Under a new and expanding program for offsetting emissions, United Nations administrators calculated that the meeting would generate the equivalent of 461 tons of carbon dioxide, with air travel being the single largest component. They offset those emissions by directing money to a power project in rural Andhra Pradesh, India, through which agricultural leftovers like rice husks and sunflower stalks are turned into electricity for the local grid.What efforts were made to actually reduce the output of emissions for this gathering? Very little from the looks of the multitude of SUVs and other caravans of vehicles transporting diplomats and dignitaries all over the City, to say nothing of the aircraft flown in from around the world for the meeting or the gridlock caused by all those diplomats traveling around the city and street closures and detours that render driving in the City a nightmare.
The offsets are intended to cancel out the carbon dioxide emissions created by airline travel or driving by financing green projects that will eliminate as much CO2 as the polluting activities create.
Since most of India’s power is currently produced by burning fossils fuels, like coal, producing energy instead at the Andhra Pradesh biomass plant reduces India’s overall carbon emissions.
The United Nations first tried its hand at large-scale offsets two years ago, shortly after Secretary General Ban Ki-moon, who called Tuesday’s conference, took office and declared that climate issues would be a central theme of his tenure.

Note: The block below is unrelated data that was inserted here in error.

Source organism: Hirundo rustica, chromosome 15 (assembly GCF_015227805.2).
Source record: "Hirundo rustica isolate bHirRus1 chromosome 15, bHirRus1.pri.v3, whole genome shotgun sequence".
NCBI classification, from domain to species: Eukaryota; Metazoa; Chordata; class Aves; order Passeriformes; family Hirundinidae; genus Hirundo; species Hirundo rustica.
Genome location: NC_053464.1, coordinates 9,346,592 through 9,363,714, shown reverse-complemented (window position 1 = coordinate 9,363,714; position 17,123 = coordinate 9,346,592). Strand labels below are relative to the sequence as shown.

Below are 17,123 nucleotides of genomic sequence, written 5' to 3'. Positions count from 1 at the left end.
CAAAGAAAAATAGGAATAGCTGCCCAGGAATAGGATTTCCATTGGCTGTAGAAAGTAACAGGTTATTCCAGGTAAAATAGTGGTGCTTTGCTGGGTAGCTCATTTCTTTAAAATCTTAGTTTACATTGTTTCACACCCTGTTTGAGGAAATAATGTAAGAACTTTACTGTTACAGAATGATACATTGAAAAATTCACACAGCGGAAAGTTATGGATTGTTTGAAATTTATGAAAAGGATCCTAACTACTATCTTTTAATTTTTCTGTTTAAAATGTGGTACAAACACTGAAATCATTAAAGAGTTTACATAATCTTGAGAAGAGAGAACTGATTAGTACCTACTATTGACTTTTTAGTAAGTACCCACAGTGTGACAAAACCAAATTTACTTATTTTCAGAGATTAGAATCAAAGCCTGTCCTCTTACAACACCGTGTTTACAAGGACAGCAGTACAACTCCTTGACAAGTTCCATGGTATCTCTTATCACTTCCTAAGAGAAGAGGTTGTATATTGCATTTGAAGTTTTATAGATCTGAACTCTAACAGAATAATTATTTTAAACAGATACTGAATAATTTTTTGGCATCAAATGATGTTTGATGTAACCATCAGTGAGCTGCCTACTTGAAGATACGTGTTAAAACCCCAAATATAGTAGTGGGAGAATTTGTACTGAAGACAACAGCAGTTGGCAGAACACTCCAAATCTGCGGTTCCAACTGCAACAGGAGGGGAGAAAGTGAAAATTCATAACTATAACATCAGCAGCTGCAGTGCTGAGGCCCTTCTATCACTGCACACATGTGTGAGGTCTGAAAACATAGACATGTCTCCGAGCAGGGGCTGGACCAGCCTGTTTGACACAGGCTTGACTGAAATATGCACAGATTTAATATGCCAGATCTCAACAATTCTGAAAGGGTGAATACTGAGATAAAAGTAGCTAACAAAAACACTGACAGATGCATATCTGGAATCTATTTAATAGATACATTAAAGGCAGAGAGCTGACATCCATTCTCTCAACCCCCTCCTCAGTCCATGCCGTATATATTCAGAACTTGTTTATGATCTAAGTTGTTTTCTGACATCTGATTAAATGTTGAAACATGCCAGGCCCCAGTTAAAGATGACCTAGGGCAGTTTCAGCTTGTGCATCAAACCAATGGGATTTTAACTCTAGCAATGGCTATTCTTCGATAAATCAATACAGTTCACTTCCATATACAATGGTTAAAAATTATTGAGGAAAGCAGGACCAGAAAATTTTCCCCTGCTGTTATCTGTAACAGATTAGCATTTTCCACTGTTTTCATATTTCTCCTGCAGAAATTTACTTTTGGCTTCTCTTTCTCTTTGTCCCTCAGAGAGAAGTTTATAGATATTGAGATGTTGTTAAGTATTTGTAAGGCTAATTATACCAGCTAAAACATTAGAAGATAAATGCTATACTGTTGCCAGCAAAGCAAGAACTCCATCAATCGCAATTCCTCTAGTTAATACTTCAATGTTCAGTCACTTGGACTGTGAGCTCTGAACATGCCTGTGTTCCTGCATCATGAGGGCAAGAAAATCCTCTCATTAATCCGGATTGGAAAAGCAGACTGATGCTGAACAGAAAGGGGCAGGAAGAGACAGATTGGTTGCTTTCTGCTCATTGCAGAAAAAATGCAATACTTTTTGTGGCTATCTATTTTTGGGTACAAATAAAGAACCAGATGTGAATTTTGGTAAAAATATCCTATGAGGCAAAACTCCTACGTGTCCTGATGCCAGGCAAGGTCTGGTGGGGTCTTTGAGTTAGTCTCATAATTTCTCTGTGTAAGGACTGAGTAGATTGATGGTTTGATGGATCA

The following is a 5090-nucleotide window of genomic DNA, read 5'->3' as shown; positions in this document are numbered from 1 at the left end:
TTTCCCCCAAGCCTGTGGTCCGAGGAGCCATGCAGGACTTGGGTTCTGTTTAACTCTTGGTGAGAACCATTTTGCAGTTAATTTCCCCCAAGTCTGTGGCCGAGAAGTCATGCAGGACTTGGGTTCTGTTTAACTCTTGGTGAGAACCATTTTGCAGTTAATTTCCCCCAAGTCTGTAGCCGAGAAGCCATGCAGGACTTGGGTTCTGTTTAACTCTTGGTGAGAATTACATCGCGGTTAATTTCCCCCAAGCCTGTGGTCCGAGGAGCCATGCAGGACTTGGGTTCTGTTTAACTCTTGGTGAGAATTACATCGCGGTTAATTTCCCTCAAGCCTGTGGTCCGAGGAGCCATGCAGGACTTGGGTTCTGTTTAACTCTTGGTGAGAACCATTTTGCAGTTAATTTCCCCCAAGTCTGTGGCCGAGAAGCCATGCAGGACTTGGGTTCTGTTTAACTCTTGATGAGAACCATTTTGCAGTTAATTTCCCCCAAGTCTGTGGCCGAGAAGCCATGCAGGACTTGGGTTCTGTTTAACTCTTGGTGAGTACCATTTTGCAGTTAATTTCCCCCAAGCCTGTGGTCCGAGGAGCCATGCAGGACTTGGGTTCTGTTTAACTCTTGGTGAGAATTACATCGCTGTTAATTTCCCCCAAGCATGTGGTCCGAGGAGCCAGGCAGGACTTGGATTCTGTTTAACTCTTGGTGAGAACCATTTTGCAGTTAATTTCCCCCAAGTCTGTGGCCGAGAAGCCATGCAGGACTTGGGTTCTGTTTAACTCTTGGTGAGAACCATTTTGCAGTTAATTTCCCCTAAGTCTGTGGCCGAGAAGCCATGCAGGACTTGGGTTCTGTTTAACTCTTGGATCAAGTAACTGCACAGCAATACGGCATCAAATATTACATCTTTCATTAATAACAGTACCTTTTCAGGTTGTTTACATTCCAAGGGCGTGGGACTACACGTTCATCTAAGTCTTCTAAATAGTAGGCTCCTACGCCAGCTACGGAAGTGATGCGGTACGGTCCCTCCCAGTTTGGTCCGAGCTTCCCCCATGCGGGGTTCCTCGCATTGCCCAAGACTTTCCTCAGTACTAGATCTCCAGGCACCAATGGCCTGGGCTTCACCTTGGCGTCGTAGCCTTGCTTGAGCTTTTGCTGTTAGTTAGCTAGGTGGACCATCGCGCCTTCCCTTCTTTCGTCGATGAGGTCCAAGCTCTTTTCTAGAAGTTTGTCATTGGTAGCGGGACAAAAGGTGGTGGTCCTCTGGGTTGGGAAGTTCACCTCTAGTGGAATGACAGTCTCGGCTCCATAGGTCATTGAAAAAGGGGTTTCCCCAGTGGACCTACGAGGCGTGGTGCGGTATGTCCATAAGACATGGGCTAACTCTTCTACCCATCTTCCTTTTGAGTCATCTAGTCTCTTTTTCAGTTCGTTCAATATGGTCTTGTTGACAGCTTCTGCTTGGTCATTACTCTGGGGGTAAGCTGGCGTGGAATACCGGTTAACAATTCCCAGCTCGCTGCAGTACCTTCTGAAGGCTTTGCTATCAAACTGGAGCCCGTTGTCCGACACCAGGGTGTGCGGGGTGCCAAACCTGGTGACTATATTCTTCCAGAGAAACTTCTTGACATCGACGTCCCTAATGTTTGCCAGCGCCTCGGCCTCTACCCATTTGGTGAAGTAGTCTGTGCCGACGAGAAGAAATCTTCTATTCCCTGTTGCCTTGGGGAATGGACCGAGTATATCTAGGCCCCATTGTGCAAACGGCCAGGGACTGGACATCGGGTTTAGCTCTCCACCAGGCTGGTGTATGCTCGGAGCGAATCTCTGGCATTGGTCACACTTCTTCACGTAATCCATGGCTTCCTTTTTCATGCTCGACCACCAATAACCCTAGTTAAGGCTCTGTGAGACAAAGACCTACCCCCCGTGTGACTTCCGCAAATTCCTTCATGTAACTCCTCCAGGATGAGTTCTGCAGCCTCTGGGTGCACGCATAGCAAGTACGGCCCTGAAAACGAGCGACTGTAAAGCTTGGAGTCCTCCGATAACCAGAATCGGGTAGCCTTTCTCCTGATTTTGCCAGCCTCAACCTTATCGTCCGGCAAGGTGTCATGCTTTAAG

“The secretary general started talking about greening the U.N. and that we needed to lead by example,” said Dan Shepard, a United Nations spokesman in New York.
Earlier efforts at offsetting emissions, Mr. Shepard said, were less systematic, and over time, they have become more sophisticated and rigorous. The United Nations hopes eventually to apply the offset system to all meetings, “as well as individual travel,” he said.
But back to the key claim - that the UN is actually reducing emissions. The UN isn't reducing its own emissions or even offsetting its emissions, but hoping that some other emitter reduces its emissions going forward. It's shifting the burden around.
Even the plant that the UN touts isn't reducing emissions. It's a new emitter of CO2, but at lesser amounts than a comparable coal-fired plant. That means that CO2 levels will continue rising, but at a fractionally lower level, and the UN can claim it did something to combat CO2 levels without doing anything substantive to reduce its own emissions.
The CO2 from the UN confab has already made it into the atmosphere, and unless carbon sequestration technologies can be made workable (and not cause earthquakes as some pilot programs have found), the only way to curtail emissions is to actually reduce them - not to pay off someone else or plant trees to offset emissions.
That means using less energy - more teleconferencing and fewer vehicles or using more hybrid vehicles to get diplomats around town. It means using more efficient aircraft to ferry diplomats to the UN meeting. But don't expect that to happen overnight or anytime soon as diplomats or the President of the United States rely on those SUVs because they provide a measure of security from a wide range of threats that a smaller car can't.